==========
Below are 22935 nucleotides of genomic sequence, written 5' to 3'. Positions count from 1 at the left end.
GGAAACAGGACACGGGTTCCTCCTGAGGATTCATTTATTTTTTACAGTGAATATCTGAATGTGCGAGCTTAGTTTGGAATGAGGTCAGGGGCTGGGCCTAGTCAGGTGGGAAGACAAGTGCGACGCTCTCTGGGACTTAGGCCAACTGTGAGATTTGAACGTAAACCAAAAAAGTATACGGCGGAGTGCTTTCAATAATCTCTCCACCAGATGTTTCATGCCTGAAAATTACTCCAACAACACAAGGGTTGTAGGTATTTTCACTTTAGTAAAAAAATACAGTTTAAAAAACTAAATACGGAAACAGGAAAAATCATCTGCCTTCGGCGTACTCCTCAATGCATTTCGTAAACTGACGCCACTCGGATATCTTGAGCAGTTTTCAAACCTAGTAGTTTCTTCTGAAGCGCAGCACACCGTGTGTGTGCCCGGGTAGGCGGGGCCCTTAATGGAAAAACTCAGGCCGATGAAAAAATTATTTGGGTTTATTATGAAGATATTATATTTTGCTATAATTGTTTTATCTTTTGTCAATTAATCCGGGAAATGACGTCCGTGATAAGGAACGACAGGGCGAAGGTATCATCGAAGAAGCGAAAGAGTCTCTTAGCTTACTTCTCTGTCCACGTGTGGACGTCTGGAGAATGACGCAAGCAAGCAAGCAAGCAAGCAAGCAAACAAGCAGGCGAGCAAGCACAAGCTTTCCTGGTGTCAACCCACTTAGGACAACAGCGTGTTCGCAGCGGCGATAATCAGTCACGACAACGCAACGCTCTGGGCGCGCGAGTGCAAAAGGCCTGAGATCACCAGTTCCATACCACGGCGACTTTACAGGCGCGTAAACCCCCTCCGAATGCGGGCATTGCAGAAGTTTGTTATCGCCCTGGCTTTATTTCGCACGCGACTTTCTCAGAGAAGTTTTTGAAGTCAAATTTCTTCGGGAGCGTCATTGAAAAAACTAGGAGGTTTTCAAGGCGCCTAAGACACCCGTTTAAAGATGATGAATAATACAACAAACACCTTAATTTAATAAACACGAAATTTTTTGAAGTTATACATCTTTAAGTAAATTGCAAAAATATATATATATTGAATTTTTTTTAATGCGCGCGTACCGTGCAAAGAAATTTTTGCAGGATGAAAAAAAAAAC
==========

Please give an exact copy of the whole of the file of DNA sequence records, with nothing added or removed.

Below are 22935 nucleotides of genomic sequence, written 5' to 3'. Positions count from 1 at the left end.
GGAAACAGGACACGGGTTCCTCCTGAGGATTCATTTATTTTTTACAGTGAATATCTGAATGTGCGAGCTTAGTTTGGAATGAGGTCAGGGGCTGGGCCTAGTCAGGTGGGAAGACAAGTGCGACGCTCTCTGGGACTTAGGCCAACTGTGAGATTTGAACGTAAACCAAAAAAGTATACGGCGGAGTGCTTTCAATAATCTCTCCACCAGATGTTTCATGCCTGAAAATTACTCCAACAACACAAGGGTTGTAGGTATTTTCACTTTAGTAAAAAAATACAGTTTAAAAAACTAAATACGGAAACAGGAAAAATCATCTGCCTTCGGCGTACTCCTCAATGCATTTCGTAAACTGACGCCACTCGGATATCTTGAGCAGTTTTCAAACCTAGTAGTTTCTTCTGAAGCGCAGCACACCGTGTGTGTGCCCGGGTAGGCGGGGCCCTTAATGGAAAAACTCAGGCCGATGAAAAAATTATTTGGGTTTATTATGAAGATATTATATTTTGCTATAATTGTTTTATCTTTTGTCAATTAATCCGGGAAATGACGTCCGTGATAAGGAACGACAGGGCGAAGGTATCATCGAAGAAGCGAAAGAGTCTCTTAGCTTACTTCTCTGTCCACGTGTGGACGTCTGGAGAATGACGCAAGCAAGCAAGCAAGCAAGCAAGCAAACAAGCAGGCGAGCAAGCACAAGCTTTCCTGGTGTCAACCCACTTAGGACAACAGCGTGTTCGCAGCGGCGATAATCAGTCACGACAACGCAACGCTCTGGGCGCGCGAGTGCAAAAGGCCTGAGATCACCAGTTCCATACCACGGCGACTTTACAGGCGCGTAAACCCCCTCCGAATGCGGGCATTGCAGAAGTTTGTTATCGCCCTGGCTTTATTTCGCACGCGACTTTCTCAGAGAAGTTTTTGAAGTCAAATTTCTTCGGGAGCGTCATTGAAAAAACTAGGAGGTTTTCAAGGCGCCTAAGACACCCGTTTAAAGATGATGAATAATACAACAAACACCTTAATTTAATAAACACGAAATTTTTTGAAGTTATACATCTTTAAGTAAATTGCAAAAATATATATATATTGAATTTTTTTTAATGCGCGCGTACCGTGCAAAGAAATTTTTGCAGGATGAAAAAAAAAAC